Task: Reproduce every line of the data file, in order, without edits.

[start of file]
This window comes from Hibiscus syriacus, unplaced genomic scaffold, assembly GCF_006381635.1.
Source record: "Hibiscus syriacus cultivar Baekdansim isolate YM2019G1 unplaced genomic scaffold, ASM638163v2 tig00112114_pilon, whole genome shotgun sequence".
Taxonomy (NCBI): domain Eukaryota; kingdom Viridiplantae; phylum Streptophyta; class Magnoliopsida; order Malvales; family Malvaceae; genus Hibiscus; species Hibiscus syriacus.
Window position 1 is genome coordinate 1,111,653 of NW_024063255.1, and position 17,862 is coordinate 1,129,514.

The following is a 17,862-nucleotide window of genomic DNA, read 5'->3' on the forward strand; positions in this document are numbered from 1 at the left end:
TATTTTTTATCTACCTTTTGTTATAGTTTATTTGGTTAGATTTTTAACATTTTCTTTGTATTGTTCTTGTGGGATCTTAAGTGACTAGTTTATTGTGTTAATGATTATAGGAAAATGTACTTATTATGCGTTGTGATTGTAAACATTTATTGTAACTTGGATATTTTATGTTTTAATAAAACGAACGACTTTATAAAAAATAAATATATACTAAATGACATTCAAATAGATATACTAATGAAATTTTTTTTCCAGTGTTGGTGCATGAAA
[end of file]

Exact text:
This window comes from Hibiscus syriacus, unplaced genomic scaffold, assembly GCF_006381635.1.
Source record: "Hibiscus syriacus cultivar Baekdansim isolate YM2019G1 unplaced genomic scaffold, ASM638163v2 tig00112114_pilon, whole genome shotgun sequence".
Taxonomy (NCBI): domain Eukaryota; kingdom Viridiplantae; phylum Streptophyta; class Magnoliopsida; order Malvales; family Malvaceae; genus Hibiscus; species Hibiscus syriacus.
Window position 1 is genome coordinate 1,111,653 of NW_024063255.1, and position 17,862 is coordinate 1,129,514.

The following is a 17,862-nucleotide window of genomic DNA, read 5'->3' on the forward strand; positions in this document are numbered from 1 at the left end:
TATTTTTTATCTACCTTTTGTTATAGTTTATTTGGTTAGATTTTTAACATTTTCTTTGTATTGTTCTTGTGGGATCTTAAGTGACTAGTTTATTGTGTTAATGATTATAGGAAAATGTACTTATTATGCGTTGTGATTGTAAACATTTATTGTAACTTGGATATTTTATGTTTTAATAAAACGAACGACTTTATAAAAAATAAATATATACTAAATGACATTCAAATAGATATACTAATGAAATTTTTTTTCCAGTGTTGGTGCATGAAA